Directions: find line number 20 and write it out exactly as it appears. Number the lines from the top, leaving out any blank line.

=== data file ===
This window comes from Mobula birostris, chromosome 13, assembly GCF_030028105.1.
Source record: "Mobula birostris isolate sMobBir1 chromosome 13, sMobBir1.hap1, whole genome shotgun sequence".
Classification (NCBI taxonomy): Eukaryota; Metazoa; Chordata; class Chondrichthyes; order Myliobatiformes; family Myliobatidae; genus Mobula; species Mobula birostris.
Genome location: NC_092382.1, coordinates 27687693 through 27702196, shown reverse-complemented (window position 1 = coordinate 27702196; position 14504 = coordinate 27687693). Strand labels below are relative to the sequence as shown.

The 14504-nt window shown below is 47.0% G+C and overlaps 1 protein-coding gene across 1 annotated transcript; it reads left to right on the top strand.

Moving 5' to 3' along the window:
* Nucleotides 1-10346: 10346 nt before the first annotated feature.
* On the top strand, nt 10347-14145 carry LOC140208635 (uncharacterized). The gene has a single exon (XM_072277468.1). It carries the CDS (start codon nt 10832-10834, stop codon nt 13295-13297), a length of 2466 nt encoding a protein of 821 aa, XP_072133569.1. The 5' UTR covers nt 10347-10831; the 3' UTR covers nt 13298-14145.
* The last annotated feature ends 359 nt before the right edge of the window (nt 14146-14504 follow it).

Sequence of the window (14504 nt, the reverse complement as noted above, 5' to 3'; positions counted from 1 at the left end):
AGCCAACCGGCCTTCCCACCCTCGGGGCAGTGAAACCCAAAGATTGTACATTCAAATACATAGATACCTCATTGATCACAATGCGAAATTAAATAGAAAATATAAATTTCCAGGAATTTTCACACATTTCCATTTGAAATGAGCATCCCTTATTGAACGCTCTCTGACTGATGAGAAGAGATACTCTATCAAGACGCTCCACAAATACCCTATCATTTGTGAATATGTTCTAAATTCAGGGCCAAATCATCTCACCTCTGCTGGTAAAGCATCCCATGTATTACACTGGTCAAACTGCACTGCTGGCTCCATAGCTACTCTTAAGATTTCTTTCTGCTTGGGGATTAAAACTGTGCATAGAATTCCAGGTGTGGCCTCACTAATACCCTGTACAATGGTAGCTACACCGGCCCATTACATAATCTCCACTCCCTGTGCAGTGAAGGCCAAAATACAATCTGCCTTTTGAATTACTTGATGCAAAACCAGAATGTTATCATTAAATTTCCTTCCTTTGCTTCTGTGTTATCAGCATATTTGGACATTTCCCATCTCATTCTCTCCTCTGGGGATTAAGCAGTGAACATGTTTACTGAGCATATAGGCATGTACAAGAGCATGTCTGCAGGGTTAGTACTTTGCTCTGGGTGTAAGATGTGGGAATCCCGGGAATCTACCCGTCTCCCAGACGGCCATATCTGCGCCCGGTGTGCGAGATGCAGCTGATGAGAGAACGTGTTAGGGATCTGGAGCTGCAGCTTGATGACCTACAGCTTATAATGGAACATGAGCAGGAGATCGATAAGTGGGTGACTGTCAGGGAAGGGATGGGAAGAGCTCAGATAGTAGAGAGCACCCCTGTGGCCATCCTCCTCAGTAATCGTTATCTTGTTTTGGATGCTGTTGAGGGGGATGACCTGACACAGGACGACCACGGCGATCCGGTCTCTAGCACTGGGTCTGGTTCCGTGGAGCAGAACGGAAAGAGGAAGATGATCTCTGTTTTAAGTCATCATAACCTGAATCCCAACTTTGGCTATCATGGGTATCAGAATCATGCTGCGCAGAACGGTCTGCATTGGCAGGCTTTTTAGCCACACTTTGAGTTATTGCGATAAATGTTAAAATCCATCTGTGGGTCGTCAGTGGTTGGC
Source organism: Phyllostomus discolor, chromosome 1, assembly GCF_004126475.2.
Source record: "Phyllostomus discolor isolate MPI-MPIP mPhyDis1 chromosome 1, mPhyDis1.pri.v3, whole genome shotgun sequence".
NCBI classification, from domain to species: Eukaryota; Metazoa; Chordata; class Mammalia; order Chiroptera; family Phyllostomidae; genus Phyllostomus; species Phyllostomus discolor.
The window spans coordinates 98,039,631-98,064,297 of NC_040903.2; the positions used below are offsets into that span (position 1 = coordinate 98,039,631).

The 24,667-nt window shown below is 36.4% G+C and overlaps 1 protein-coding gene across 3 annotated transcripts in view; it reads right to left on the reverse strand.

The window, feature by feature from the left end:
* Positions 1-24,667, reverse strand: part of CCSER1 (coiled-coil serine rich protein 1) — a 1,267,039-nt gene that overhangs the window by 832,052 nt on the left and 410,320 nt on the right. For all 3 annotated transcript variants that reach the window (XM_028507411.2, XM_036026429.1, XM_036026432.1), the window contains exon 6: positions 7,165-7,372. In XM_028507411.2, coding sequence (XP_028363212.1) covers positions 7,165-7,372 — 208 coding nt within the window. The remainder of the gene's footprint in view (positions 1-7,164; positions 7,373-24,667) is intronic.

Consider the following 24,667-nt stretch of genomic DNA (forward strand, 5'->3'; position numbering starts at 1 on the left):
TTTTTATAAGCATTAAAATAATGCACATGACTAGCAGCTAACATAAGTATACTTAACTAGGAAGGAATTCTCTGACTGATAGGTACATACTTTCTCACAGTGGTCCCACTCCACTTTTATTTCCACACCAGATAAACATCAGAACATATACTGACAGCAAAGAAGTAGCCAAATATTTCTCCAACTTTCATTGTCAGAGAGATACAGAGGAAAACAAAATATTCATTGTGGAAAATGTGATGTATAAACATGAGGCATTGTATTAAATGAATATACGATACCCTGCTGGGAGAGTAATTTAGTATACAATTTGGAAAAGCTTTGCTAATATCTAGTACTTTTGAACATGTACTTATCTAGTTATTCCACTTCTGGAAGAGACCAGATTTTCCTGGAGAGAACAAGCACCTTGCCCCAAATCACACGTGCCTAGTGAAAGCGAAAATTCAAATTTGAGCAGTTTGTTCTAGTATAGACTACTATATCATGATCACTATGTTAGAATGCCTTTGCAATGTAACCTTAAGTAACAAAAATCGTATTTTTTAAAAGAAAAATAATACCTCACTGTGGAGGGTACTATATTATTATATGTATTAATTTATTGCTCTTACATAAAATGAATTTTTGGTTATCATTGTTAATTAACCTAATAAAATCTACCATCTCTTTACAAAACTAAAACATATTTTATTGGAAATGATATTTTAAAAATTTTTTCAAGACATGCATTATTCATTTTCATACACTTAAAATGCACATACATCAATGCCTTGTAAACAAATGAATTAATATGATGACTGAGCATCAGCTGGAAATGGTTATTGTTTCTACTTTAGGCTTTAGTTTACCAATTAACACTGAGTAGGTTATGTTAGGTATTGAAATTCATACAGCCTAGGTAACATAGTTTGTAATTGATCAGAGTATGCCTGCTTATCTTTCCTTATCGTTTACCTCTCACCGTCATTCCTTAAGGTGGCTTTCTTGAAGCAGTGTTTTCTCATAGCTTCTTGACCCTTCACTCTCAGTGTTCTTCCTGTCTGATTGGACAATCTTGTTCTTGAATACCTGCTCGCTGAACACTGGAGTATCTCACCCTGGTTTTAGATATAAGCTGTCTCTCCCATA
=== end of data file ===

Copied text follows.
TTTTTATAAGCATTAAAATAATGCACATGACTAGCAGCTAACATAAGTATACTTAACTAGGAAGGAATTCTCTGACTGATAGGTACATACTTTCTCACAGTGGTCCCACTCCACTTTTATTTCCACACCAGATAAACATCAGAACATATACTGACAGCAAAGAAGTAGCCAAATATTTCTCCAACTTTCATTGTCAGAGAGATACAGAGGAAAACAAAATATTCATTGTGGAAAATGTGATGTATAAACATGAGGCATTGTATTAAATGAATATACGATACCCTGCTGGGAGAGTAATTTAGTATACAATTTGGAAAAGCTTTGCTAATATCTAGTACTTTTGAACATGTACTTATCTAGTTATTCCACTTCTGGAAGAGACCAGATTTTCCTGGAGAGAACAAGCACCTTGCCCCAAATCACACGTGCCTAGTGAAAGCGAAAATTCAAATTTGAGCAGTTTGTTCTAGTATAGACTACTATATCATGATCACTATGTTAGAATGCCTTTGCAATGTAACCTTAAGTAACAAAAATCGTATTTTTTAAAAGAAAAATAATACCTCACTGTGGAGGGTACTATATTATTATATGTATTAATTTATTGCTCTTACATAAAATGAATTTTTGGTTATCATTGTTAATTAACCTAATAAAATCTACCATCTCTTTACAAAACTAAAACATATTTTATTGGAAATGATATTTTAAAAATTTTTTCAAGACATGCATTATTCATTTTCATACACTTAAAATGCACATACATCAATGCCTTGTAAACAAATGAATTAATATGATGACTGAGCATCAGCTGGAAATGGTTATTGTTTCTACTTTAGGCTTTAGTTTACCAATTAACACTGAGTAGGTTATGTTAGGTATTGAAATTCATACAGCCTAGGTAACATAGTTTGTAATTGATCAGAGTATGCCTGCTTATCTTTCCTTATCGTTTACCTCTCACCGTCATTCCTTAAGGTGGCTTTCTTGAAGCAGTGTTTTCTCATAGCTTCTTGACCCTTCACTCTCAGTGTTCTTCCTGTCTGATTGGACAATCTTGTTCTTGAATACCTGCTCGCTGAACACTGGAGTATCTCACCCTGGTTTTAGATATAAGCTGTCTCTCCCATA